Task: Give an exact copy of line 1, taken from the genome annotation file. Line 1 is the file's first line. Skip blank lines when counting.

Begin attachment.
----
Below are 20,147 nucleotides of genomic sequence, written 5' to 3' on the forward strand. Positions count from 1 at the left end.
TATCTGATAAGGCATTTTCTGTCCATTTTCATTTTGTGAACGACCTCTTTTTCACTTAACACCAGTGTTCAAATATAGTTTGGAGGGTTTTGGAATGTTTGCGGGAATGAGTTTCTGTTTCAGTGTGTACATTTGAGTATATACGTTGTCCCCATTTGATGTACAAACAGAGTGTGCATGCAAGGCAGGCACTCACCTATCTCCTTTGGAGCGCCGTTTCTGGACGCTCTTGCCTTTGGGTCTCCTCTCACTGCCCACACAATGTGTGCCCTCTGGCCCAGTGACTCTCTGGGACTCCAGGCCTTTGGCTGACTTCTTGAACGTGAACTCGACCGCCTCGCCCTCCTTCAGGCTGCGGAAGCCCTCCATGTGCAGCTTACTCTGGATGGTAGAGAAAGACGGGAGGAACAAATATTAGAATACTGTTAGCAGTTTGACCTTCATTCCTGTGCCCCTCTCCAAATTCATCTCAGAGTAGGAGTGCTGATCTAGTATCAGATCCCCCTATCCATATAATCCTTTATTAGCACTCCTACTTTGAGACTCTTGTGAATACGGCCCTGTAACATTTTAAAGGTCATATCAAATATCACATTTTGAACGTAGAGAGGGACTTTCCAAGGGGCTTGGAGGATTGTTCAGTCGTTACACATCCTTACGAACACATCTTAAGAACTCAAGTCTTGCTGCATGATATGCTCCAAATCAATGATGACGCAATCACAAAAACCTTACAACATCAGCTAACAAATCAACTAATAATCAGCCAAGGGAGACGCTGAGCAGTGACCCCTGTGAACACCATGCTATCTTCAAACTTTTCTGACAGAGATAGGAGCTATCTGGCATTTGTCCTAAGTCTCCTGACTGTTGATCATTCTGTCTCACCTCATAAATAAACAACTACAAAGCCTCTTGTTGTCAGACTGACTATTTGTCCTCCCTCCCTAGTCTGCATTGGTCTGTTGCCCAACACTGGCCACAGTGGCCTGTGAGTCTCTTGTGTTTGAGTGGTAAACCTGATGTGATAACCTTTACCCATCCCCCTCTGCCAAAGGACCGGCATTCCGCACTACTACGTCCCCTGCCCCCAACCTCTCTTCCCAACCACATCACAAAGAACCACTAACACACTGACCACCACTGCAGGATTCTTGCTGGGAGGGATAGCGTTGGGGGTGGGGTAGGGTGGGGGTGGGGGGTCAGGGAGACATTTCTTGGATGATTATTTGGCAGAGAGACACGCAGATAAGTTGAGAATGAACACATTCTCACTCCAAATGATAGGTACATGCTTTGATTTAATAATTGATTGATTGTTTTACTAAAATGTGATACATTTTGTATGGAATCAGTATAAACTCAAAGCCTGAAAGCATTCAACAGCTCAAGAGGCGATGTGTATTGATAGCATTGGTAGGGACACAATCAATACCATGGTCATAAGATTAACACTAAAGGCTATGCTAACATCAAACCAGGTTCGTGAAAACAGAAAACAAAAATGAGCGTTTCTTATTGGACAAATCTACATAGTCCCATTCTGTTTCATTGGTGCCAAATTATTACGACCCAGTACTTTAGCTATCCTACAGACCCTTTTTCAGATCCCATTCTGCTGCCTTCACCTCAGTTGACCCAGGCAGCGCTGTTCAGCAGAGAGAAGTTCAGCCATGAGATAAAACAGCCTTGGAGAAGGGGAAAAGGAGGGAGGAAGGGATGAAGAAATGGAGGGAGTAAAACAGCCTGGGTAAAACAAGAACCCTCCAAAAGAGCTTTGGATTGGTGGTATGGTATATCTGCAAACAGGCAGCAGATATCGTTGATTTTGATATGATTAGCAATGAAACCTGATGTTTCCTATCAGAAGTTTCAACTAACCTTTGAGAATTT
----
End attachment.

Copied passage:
Below are 20,147 nucleotides of genomic sequence, written 5' to 3' on the forward strand. Positions count from 1 at the left end.